- transformed and created huge portions of the English language itself
- touched and touches millions of minds, hearts and dreams
- created 37 plays and over 150 poems, often considered the most important literary works ever made
- keeps and has kept thousands of publishers/typesetters/editors/actors/directors/etc. gainfully employed for the last few centuries
And his accomplishments show no signs of slowing down anytime in the foreseeable future. No media company has even tied him, on any one of them. They should try.
To hope to keep a business running and growing is to lack ambition. Being concerned with dominating an industry, or increasing customer 'touch points' (the times and ways a company interacts with customers) and ignoring the need for good quality entertainment, entertainment that the audience so desperately craves, is to call a failed professional life a financial success and then give yourself a congratulatory pat on the back.
Yes, all things must sustain themselves or they are not healthy. A child's lemonade stand ought to make it's money back or (and this may not be a bad thing) it's subsidized playtime. If the child dilutes the lemonade to make the stand financially profitable, have they succeeded? They succeeded at making money while disappointing every customer and learning that cheating can get you loot. Empty, unfeeling, void of true value, loot. Instead, if the child makes the lemonade so tasty people pay a premium for it, then the loot can come in piles and buyers are happier/less thirsty too. Everyone can gain, no one need lose, and the world can become a better place.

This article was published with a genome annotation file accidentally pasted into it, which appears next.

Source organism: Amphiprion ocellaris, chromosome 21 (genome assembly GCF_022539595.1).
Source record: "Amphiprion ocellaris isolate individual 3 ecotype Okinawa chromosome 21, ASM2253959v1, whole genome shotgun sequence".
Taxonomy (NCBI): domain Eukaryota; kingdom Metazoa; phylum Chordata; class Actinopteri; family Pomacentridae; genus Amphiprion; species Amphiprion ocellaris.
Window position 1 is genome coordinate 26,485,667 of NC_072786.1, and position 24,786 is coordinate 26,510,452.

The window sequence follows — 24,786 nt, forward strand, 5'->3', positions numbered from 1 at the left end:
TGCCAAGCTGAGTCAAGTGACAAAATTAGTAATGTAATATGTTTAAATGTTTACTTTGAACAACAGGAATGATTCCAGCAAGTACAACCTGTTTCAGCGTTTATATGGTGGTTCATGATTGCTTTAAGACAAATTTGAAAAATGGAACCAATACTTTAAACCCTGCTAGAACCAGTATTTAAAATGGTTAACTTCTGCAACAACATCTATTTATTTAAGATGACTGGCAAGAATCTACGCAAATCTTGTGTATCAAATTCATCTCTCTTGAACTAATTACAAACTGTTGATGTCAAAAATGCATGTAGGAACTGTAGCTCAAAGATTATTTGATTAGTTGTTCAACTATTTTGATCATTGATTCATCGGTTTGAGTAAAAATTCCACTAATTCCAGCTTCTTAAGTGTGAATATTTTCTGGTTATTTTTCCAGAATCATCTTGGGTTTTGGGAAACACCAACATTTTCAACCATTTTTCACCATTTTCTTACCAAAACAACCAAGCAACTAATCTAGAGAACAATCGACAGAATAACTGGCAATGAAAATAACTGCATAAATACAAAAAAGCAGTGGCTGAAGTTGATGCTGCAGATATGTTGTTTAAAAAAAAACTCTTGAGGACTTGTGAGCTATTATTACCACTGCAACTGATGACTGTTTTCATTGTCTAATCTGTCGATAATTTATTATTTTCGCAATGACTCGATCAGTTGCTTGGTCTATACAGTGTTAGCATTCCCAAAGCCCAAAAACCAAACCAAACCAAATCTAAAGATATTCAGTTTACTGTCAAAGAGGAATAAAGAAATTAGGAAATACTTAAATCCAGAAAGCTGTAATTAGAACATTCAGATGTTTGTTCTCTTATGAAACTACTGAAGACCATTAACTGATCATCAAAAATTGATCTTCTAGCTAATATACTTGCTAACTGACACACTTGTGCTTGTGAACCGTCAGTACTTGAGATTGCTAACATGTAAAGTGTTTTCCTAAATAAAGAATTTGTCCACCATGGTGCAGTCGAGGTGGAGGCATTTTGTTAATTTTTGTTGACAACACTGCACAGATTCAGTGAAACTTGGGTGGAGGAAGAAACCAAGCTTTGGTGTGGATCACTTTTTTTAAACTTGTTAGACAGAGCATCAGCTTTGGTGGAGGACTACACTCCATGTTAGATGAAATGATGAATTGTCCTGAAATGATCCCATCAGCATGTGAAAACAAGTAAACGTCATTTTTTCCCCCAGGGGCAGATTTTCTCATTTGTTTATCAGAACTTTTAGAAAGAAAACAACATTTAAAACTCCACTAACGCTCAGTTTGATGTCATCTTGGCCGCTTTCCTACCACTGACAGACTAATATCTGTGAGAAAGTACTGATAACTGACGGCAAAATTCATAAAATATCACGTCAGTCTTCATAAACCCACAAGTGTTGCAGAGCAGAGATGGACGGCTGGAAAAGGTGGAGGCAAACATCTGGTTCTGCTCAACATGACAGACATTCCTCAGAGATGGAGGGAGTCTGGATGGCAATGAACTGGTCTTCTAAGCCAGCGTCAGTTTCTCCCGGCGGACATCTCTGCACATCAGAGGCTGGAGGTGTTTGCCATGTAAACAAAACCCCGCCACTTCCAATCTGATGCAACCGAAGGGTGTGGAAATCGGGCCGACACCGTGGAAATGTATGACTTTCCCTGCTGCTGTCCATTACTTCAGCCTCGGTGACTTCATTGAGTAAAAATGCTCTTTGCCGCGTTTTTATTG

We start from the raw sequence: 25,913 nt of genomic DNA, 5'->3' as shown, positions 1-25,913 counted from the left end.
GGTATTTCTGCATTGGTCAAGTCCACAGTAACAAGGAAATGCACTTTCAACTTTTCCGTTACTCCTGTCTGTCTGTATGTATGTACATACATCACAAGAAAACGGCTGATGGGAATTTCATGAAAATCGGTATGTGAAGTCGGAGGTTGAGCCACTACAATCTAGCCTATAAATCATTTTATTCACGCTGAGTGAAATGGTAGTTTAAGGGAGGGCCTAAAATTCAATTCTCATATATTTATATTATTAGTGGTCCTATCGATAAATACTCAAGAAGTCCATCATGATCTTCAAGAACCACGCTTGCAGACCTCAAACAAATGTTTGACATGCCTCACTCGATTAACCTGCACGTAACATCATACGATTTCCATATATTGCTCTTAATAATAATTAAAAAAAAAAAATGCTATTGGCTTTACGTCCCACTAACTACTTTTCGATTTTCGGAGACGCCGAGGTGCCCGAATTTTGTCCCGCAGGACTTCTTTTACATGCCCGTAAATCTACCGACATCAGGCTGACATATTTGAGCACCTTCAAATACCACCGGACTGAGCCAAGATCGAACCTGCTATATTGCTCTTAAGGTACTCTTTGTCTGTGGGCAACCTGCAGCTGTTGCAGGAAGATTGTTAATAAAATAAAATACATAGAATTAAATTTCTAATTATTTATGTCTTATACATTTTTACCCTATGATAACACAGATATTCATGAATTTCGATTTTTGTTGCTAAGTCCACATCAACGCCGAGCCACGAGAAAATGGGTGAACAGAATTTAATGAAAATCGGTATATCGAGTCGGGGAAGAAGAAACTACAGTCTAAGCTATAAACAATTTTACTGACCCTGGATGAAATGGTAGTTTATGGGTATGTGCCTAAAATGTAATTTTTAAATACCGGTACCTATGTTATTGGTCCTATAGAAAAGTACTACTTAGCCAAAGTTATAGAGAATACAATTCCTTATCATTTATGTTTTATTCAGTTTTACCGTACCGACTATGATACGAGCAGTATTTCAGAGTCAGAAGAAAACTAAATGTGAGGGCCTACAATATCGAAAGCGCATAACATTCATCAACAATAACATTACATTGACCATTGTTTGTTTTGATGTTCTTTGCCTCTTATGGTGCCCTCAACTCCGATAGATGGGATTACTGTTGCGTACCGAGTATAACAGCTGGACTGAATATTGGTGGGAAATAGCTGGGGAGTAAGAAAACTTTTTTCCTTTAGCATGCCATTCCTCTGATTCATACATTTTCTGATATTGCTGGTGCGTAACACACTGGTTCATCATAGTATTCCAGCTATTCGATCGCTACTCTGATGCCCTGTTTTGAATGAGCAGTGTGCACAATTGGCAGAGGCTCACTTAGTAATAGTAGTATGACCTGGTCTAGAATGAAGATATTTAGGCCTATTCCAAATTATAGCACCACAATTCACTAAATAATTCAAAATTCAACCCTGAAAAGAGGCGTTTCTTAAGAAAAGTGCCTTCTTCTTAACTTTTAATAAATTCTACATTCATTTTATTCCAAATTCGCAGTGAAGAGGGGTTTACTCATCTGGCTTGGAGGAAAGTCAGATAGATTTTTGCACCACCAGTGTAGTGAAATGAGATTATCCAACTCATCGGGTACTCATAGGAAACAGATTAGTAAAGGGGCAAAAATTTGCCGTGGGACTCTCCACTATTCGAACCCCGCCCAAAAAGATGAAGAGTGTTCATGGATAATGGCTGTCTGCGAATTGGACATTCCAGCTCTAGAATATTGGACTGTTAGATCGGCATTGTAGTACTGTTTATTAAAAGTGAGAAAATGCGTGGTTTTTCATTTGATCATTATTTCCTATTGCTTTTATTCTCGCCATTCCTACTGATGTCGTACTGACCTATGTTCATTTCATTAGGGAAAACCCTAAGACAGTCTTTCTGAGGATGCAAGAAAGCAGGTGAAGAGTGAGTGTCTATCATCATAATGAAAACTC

Annual financial reports, no matter how large the numbers on them are, will never be able to have the worth of good financial results from the massive creation of value at a Shakespearean level. You say you're no Shakespeare? Good, we already had one of those, but never has there been another you. Make great work. You say that's hard? Yes, it's hard, harder than we can almost imagine; it is very hard to create great work. That's why it is called work and being hard makes it no less worth doing.
By all means make money, and don't ignore the day-to-day need to pay-the-bills. And create value while you make the money.
Monday, April 5, 2010
Sunday, April 4, 2010
Interesting insights, and while I don't neccessarily agree with all of them, the idea that anyone can do things as they were done in the 20th century, or will be able to again soon, is foolish.
About 15 years ago, the supply part of media's supply-and-demand curve went parabolic [went up a lot, quickly], with a predictably inverse effect on price [went down]. Since then, a battalion of media elites have lined up to declare that exactly the opposite thing will start happening any day now.
To pick a couple of examples more or less at random, last year Barry Diller of IAC said, of content available on the web,It is not free, and is not going to be,Steve Brill of Journalism Online said that usersjust need to get back into the habit of doing so [paying for content] online, and Rupert Murdoch of News Corp saidWeb users will have to pay for what they watch and use.
Diller, Brill, and Murdoch seem be stating a simple fact-we will have to pay them-but this fact is not in fact a fact. Instead, it is a choice, one its proponents often decline to spell out in full, because, spelled out in full, it would read something like this:
"Web users will have to pay for what they watch and use, or else we will have to stop making content in the costly and complex way we have grown accustomed to making it. And we don’t know how to do that."
(from Clay Shirky).